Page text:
Panel offers ideas on urban violence

Access to substance abuse treatment for all regardless of income, mandatory K-12 bullying and violence prevention programs, and aggressive steps to reduce access to illegal firearms are among the anti-urban violence recommendations released last Thursday by the governor's Anti-Crime Council.

Other recommendations include immediate steps to offer reentry supports to violent offenders, job training for individuals between 14 and 22 years old, and the establishment of ways to immediately respond to and treat children who witness violence.

Attorney General Martha Coakley, who chaired the council subcommittee that issued the report, called for specifically focusing on individuals between 5 and 10 years old with school truancy, after-school and day care programs. She said those programs would help identify "that group of kids across the Commonwealth who in five years or ten years will be a crime increase if we don't deal with it now."

Coakley acknowledged the wobbly economy, a $1.4 billion budget gap that Beacon Hill is wrestling with, and predictions that a longer economic downturn might require more spending cuts.

"It's a huge task but this huge challenge gives us an opportunity here, I think, to start to look with the governor, with [the Executive Office of Administration and Finance], around where do we spend our prevention dollars now, are we focusing them effectively and how we can do that better," she said. "And I think the governor agrees, these recommendations give us a good, sound basis to start looking at how we actually have to cut the budget."

Programs based in Dorchester that the 47-page report noted for their effectiveness include BOLD (Breath of Life: Dorchester) Teens, which focuses on youths 14 to 18 years old working on education, activism and peer mentoring; Dotwell, which offers basketball and soccer leagues for girls in the summer; summer activities through the Federated Dorchester Neighborhood House; Uphams Corner Health new violence prevention program; and Boston Police Department's Safe Streets program, with officers walking beats in the city, including Codman Square and the Bowdoin/Geneva area.

Asked whether the state can afford to expand some of the programs, as the report recommends, James Alan Fox, a Northeastern University criminal justice professor said, "It has to afford it. We have a tremendous concern about the number of at-risk kids who are poorly supervised."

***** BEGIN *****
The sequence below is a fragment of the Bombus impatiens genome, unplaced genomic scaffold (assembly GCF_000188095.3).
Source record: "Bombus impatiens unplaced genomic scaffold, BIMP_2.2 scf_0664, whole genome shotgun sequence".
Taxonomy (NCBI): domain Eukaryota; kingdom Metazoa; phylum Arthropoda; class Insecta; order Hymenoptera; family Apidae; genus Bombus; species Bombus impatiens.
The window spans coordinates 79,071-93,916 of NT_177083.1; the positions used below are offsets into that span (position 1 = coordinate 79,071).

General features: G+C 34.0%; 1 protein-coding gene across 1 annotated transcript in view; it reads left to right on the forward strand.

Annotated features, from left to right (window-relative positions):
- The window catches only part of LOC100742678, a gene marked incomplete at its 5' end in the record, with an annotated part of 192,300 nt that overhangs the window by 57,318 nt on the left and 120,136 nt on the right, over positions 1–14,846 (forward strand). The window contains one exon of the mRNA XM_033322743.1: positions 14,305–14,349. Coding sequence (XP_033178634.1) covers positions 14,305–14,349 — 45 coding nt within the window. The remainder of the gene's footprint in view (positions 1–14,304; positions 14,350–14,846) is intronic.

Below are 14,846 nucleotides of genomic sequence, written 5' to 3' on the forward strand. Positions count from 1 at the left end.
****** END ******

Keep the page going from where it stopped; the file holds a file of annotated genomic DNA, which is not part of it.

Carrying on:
Gangs harbor a "tremendous attraction" to them, said Fox, who wrote the foreword for the report. "The social and economic cost of doing nothing is exorbitant. Prevention is a lot cheaper than the justice system."

Many of the ideas have been aired before in the halls and hearing rooms of the State House. Patrick said the report's recommendations can form a "very thorough" package for the 2009-2010 legislative session.

Patrick added administration officials are "not starting from scratch." "There are tens of millions of dollars now invested in prevention, intervention and rehabilitation initiatives in a whole host of areas," he said. "The question is how do we make data-based decisions. In other words, so that we're spending on what works and not spending on what doesn't. And how do we haveĀ… the patience to have the results of prevention reveal themselves."

Public Safety Secretary Kevin Burke said the administration is still debating whether to re-file legislation reducing the availability of unlawful firearms, developing mandatory post-release supervision and sharing information among responsible agencies on at-risk juveniles.

The council subcommittee also calls on policymakers to establish violence prevention councils in every community and to "sustain and amplify" promising law enforcement initiatives.

"The kinds of programs that don't work that are the ones that are either ill-conceived to begin with or don't have enough support to be sustained," Coakley said. "That's where one of the recommendations says every community should have an across the board violence council that starts to look at how dollars spent and how effective they are in that community."

Fox said he was "very confident" the report's recommendations would be implemented because of the subcommittee's roster of officials like Coakley and co-chair Essex District Attorney Jonathan Blodgett and other education and public safety policymakers.

"It wasn't a bunch of academics writing a report for a government agency," he said. "They're going to ignore themselves?"

A copy of the report is available at